Disasters on the radar
Kobe University Professor Satoru Oishi stays minutes ahead of the next natural disaster, whatever it may be
Satoru Oishi knows disasters. A professor and certified weather forecaster at Kobe University’s Research Center for Urban Safety and Security, Oishi has studied everything from flash floods to volcanoes, mudslides, avalanches and lightning strikes. And with every new project, he makes it just a little bit safer to navigate the planet.
“Ultimately, I would like to help reduce the damage associated with disasters by using my knowledge of civil engineering and meteorology,” says Oishi, who has developed the world’s smallest and lightest weather forecasting device and a method for timing rescue efforts on active volcanos. Most recently, Oishi’s team has developed the fundamental mechanism of a lightning predictor, which they plan to present at the 2016 spring meeting of the Meteorological Society of Japan.
Right as rain
Central to Oishi’s work is radar, a technology used to determine the location and speed of nearby objects by scanning an area with radio waves and measuring the reflected waves. The use of radar is so ubiquitous in meteorology that most television weather reports display radar maps in the background. Continual improvements to radar technology by researchers such as Oishi are vital for the timely prediction of severe storms and other climate phenomena.
Oishi had been presenting his work on weather radar applications at a faculty showcase meeting in September 2010 when he was approached by Yoshiaki Takechi, an engineer with the marine electronics company Furuno Electric. Takechi and his team were developing maritime navigation systems, and were confronted by the major problem of ‘noisy’ signal arising from rain.
Oishi’s team worked with Furuno to build the world’s smallest and lightest rainfall monitoring system. The weather radar filled a space of just one cubic meter and weighed only 130 kilograms, with an observation range of 50 kilometers. Ice particles in the atmosphere above 4,000 meters act as the ‘seeds’ for rain. Using their radar device, the team could estimate the number of ice particles in the atmosphere to predict rainfall 10 to 20 minutes in advance — crucial information for disaster management, where some preparedness for flash floods or unexpected mudslides can mean the difference between life and death.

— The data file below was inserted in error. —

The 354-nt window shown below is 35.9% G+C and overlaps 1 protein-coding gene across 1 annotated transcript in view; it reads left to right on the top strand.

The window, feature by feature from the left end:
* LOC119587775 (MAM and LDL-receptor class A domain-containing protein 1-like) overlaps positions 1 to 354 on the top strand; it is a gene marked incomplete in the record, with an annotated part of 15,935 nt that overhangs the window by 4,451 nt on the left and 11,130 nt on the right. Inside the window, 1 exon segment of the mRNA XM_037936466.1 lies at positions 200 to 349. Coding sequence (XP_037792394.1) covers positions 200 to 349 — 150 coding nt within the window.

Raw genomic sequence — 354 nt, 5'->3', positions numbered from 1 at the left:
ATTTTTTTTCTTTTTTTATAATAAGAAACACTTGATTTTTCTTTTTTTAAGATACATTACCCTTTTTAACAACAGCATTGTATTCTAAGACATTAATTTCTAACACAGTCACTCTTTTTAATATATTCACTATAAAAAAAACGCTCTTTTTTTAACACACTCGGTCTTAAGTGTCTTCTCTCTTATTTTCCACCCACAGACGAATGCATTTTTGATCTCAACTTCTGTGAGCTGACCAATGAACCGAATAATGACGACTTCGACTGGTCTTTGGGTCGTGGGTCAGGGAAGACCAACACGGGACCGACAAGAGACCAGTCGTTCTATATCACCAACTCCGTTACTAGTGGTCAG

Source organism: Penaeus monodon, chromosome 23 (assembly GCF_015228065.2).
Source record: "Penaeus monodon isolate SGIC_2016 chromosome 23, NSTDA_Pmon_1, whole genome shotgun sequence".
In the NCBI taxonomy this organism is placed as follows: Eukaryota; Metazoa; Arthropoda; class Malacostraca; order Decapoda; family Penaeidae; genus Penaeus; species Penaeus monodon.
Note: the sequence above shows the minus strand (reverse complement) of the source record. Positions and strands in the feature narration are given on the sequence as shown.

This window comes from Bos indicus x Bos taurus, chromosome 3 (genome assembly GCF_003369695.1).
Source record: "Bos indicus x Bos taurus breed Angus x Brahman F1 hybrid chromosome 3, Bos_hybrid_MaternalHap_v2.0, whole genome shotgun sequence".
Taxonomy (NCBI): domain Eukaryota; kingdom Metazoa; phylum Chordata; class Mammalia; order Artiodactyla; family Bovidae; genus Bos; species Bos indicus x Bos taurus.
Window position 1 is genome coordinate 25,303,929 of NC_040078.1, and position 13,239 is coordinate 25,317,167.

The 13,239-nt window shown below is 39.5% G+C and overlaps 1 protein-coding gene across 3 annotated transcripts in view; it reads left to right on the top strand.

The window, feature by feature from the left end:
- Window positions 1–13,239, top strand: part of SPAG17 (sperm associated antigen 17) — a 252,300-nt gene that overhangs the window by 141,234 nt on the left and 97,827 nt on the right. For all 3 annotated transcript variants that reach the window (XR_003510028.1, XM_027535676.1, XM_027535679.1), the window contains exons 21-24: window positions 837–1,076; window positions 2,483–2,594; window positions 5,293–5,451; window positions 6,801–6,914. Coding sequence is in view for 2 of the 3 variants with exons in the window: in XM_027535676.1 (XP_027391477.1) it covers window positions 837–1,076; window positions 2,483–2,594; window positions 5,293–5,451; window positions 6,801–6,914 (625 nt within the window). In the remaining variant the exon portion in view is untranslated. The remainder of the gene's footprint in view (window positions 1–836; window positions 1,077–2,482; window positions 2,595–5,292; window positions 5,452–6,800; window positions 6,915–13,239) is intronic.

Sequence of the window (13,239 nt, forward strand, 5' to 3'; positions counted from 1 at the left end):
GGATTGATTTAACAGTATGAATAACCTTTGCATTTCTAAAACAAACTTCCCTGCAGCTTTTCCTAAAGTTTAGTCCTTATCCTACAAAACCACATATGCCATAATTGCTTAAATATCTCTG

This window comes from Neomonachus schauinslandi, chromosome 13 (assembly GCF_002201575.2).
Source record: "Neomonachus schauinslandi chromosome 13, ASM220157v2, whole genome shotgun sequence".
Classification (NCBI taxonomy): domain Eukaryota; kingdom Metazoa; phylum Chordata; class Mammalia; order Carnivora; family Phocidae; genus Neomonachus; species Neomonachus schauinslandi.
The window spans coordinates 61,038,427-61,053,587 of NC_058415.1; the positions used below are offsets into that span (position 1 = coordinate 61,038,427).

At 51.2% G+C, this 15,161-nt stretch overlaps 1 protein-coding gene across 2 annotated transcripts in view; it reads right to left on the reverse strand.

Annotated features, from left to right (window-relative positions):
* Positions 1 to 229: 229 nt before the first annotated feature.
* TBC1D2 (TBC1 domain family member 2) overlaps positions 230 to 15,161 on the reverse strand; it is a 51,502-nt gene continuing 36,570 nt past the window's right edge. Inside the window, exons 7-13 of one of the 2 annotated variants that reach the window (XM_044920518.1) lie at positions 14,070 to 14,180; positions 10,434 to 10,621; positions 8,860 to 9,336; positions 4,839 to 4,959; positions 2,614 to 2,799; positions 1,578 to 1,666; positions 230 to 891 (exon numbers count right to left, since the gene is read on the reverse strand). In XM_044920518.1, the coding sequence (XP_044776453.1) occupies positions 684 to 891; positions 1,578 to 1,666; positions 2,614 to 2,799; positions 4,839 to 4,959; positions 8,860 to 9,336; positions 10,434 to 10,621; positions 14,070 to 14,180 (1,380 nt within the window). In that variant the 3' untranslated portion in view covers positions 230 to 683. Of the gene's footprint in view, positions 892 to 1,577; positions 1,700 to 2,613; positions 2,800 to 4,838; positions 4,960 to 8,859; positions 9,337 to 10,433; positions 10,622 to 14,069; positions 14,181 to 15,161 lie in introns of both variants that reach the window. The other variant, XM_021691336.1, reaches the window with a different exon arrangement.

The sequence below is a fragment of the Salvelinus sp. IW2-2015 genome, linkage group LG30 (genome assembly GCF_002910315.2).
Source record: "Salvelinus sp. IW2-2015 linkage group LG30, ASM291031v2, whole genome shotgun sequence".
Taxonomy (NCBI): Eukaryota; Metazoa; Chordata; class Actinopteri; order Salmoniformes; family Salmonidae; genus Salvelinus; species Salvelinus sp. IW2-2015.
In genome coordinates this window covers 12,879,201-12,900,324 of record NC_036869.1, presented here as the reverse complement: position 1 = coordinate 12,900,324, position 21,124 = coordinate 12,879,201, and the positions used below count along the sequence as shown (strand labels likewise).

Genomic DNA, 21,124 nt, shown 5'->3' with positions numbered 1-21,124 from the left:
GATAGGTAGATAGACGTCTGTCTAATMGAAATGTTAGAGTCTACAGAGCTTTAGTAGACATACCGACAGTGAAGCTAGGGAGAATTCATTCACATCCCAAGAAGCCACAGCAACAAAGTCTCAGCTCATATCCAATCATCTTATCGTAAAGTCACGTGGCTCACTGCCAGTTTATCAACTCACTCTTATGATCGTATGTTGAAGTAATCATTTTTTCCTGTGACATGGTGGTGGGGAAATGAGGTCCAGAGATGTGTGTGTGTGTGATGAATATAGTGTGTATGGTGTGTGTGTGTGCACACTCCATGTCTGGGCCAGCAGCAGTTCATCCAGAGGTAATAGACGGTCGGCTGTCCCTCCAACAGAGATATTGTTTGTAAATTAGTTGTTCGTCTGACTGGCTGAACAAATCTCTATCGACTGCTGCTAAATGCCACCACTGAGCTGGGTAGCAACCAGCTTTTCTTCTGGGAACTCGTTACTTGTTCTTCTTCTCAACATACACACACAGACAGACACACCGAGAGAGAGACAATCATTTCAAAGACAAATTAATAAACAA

In October 2010, while researching floods in Indonesia, Oishi escaped a violent volcanic eruption of Mount Merapi. More than 300 people died in the initial and subsequent explosions, and many more would have been killed if not for search and rescue efforts. Three years later, Oishi was approached by Masato Iguchi, a professor of volcanology at Kyoto University, to collaborate on developing applications for radar technology — a proposition Oishi readily accepted.
A volcano’s eruption is accompanied by the release of plumes of ash and fragments of rock collectively called tephra. This tephra settles on the hillsides of volcanoes as unstable sediment. Severe rainfall can turn tephra into dangerous mudflows, landslides or even avalanches. Oishi and Iguchi wanted to develop a quick and reliable system for detecting unstable tephra to help authorities assess whether a disaster site is sufficiently safe to send rescue teams.
A volcano is said to be ‘inflated’ before an eruption, and to ‘shrink’ soon after. Oishi and Iguchi used a newly developed radar with a smaller detection range but higher temporal resolution to measure the amount of tephra discharged from a mountain by calculating its volume before and after an eruption (1). Oishi is still able to see the beauty in these calculations: “It makes me realize that the Earth is alive.”
The importance of this research was reinforced a bit closer to home in 2014, when Mount On-take, the second largest volcano in Japan, erupted suddenly one Sunday afternoon, resulting in 57 deaths. Recently, more volcanoes along the Pacific Ring of Fire have become active, with eruptions last year from four separate mountains.
Large plumes of ash and rock account for the ‘shrinking’ of volcanoes after an eruption, as seen in the 2013 release of Mount Sakurajima in Japan’s southern island of Kyushu.
Credit: © Richard Roscoe/Stocktrek Images/Getty Images
1.Oishi, S., Iida, M., Muranishi, M., Ogawa, M., Hapsari, R. I. & Iguchi, M. Mechanism of Volcanic Tephra Falling Detected by X-Band Multi-Parameter Radar. Journal of Disaster Research 11, 43–52 (2016).